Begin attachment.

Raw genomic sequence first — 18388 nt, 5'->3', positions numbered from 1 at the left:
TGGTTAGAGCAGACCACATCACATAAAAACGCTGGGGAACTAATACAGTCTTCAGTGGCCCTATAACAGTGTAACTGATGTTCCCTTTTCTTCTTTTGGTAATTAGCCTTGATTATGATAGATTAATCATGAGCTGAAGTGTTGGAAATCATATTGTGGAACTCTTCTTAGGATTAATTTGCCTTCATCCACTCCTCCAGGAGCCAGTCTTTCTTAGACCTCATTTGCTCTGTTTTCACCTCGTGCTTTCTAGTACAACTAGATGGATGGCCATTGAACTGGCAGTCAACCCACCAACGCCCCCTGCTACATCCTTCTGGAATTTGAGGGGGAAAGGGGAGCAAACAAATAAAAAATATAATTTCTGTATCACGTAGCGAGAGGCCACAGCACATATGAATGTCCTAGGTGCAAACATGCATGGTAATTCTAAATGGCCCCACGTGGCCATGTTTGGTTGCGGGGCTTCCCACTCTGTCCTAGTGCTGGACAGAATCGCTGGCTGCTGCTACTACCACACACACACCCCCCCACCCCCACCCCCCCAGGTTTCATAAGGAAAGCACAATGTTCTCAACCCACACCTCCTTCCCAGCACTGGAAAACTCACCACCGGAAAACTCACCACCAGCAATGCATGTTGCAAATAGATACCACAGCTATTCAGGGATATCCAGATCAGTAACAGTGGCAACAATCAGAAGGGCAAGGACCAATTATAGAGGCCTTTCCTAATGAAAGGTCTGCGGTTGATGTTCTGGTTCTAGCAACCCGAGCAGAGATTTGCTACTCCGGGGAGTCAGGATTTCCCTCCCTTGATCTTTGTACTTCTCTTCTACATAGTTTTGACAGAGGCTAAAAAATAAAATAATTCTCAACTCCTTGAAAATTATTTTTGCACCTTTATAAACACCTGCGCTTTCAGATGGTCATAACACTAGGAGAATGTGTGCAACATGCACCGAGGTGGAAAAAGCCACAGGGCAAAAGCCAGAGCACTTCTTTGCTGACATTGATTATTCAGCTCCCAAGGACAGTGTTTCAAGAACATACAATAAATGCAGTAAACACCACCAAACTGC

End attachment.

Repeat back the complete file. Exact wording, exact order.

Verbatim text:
Raw genomic sequence first — 18388 nt, 5'->3', positions numbered from 1 at the left:
TGGTTAGAGCAGACCACATCACATAAAAACGCTGGGGAACTAATACAGTCTTCAGTGGCCCTATAACAGTGTAACTGATGTTCCCTTTTCTTCTTTTGGTAATTAGCCTTGATTATGATAGATTAATCATGAGCTGAAGTGTTGGAAATCATATTGTGGAACTCTTCTTAGGATTAATTTGCCTTCATCCACTCCTCCAGGAGCCAGTCTTTCTTAGACCTCATTTGCTCTGTTTTCACCTCGTGCTTTCTAGTACAACTAGATGGATGGCCATTGAACTGGCAGTCAACCCACCAACGCCCCCTGCTACATCCTTCTGGAATTTGAGGGGGAAAGGGGAGCAAACAAATAAAAAATATAATTTCTGTATCACGTAGCGAGAGGCCACAGCACATATGAATGTCCTAGGTGCAAACATGCATGGTAATTCTAAATGGCCCCACGTGGCCATGTTTGGTTGCGGGGCTTCCCACTCTGTCCTAGTGCTGGACAGAATCGCTGGCTGCTGCTACTACCACACACACACCCCCCCACCCCCACCCCCCCAGGTTTCATAAGGAAAGCACAATGTTCTCAACCCACACCTCCTTCCCAGCACTGGAAAACTCACCACCGGAAAACTCACCACCAGCAATGCATGTTGCAAATAGATACCACAGCTATTCAGGGATATCCAGATCAGTAACAGTGGCAACAATCAGAAGGGCAAGGACCAATTATAGAGGCCTTTCCTAATGAAAGGTCTGCGGTTGATGTTCTGGTTCTAGCAACCCGAGCAGAGATTTGCTACTCCGGGGAGTCAGGATTTCCCTCCCTTGATCTTTGTACTTCTCTTCTACATAGTTTTGACAGAGGCTAAAAAATAAAATAATTCTCAACTCCTTGAAAATTATTTTTGCACCTTTATAAACACCTGCGCTTTCAGATGGTCATAACACTAGGAGAATGTGTGCAACATGCACCGAGGTGGAAAAAGCCACAGGGCAAAAGCCAGAGCACTTCTTTGCTGACATTGATTATTCAGCTCCCAAGGACAGTGTTTCAAGAACATACAATAAATGCAGTAAACACCACCAAACTGC